• Balance transfer card: These cards can provide an introductory 0% annual percentage rate (APR) promotion, making it easier to pay down your debt faster and save money along the way. You'll transfer other, high-rate balances to the balance transfer card and pay off as much of the balance as possible before the promotional period ends and the card's standard interest rate kicks in. You'll typically pay an upfront fee of 3% to 5% of the amount transferred, which may be added to your card balance.

5. Reach Out to a Credit Counselor

If you feel like your debt situation is out of control or you don't qualify for debt consolidation options, consider working with a credit counselor. Nonprofit credit counseling agencies often offer free consultations to help with your budgeting and debt management.

During this process, the counselor may recommend a debt management plan for your credit card debt, which can help you potentially reduce your interest rates and monthly payments. You'll make one monthly payment to the counseling agency, which will then distribute the funds to your creditors.

Debt management plans typically last three to five years and come with a setup and monthly fee. However, you may qualify for discounted or waived fees if you're experiencing financial hardship.

Learn more >> How to Know Whether You Need a Credit Counselor

6. Consider Debt Relief

If you're behind on your debt payments, various repayment strategies and credit counseling services may not provide the help you need to get rid of your debt. If your financial situation is dire, you may consider debt settlement or bankruptcy as a last resort.

Debt Settlement

Debt settlement involves negotiating with your creditors to pay less than what you owe. If you've already missed payments, creditors may be willing to work with you if the alternative is selling the debt to a collection agency for pennies on the dollar or filing a costly lawsuit against you.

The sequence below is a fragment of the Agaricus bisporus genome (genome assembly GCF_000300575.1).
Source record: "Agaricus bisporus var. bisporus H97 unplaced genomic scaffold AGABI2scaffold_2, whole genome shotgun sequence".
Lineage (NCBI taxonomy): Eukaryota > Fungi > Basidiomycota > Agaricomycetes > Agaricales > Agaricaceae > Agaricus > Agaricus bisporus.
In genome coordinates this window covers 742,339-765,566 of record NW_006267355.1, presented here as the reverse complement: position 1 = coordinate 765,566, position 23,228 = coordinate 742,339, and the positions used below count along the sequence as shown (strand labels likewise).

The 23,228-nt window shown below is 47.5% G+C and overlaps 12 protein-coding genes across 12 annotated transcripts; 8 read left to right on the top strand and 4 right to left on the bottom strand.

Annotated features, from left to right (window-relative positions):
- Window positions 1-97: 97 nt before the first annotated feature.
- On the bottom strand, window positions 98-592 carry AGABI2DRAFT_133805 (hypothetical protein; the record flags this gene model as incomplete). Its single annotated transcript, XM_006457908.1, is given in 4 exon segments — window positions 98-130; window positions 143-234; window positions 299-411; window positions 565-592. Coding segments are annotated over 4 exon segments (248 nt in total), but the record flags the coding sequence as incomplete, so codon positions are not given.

You can choose to enlist the help of a debt settlement company or law firm, but their services can be expensive. To maximize your savings, consider trying to negotiate on your own first.

Just keep in mind that debt settlement can be risky. It often involves missing more payments as you work to save up for the settlement amount, and paying less than what you owe can take a heavy toll on your credit score for several years.


If you've considered all other options, consult with a bankruptcy attorney to determine whether filing for bankruptcy relief is the right decision for you. The attorney can also advise you on your options—Chapter 7 or Chapter 13—and guide you through the process.

Note, however, that a bankruptcy can significantly impact your ability to obtain credit. What's more, the public record will remain on your credit reports for up to 10 years—though its impact will diminish over time as you work to rebuild your credit.

Learn more >> How Does Debt Relief Work?

7. Look Into Other Financial Assistance Programs

If your income is low, you may qualify for financial assistance that could help free up money to work on paying down your debt.

Start by checking the eligibility requirements for government assistance programs, such as unemployment benefits, Medicare and food stamps, to see if you qualify. You can also call 211 to see if you qualify for other assistance programs offered by community organizations. Options may include low-cost health care and dental services, housing services, job training and other programs.

The Bottom Line

If you're on a low income, the standard advice of earning more and spending less may be missing the mark. While those are certainly steps you can consider, it's important to understand all of your options, including debt relief and financial assistance programs, to determine which path forward makes the most sense to you.

As you work to pay down your debt, you can check your FICO® Score and Experian credit report for free to understand how your actions affect your score and get insights on how to improve your credit over time.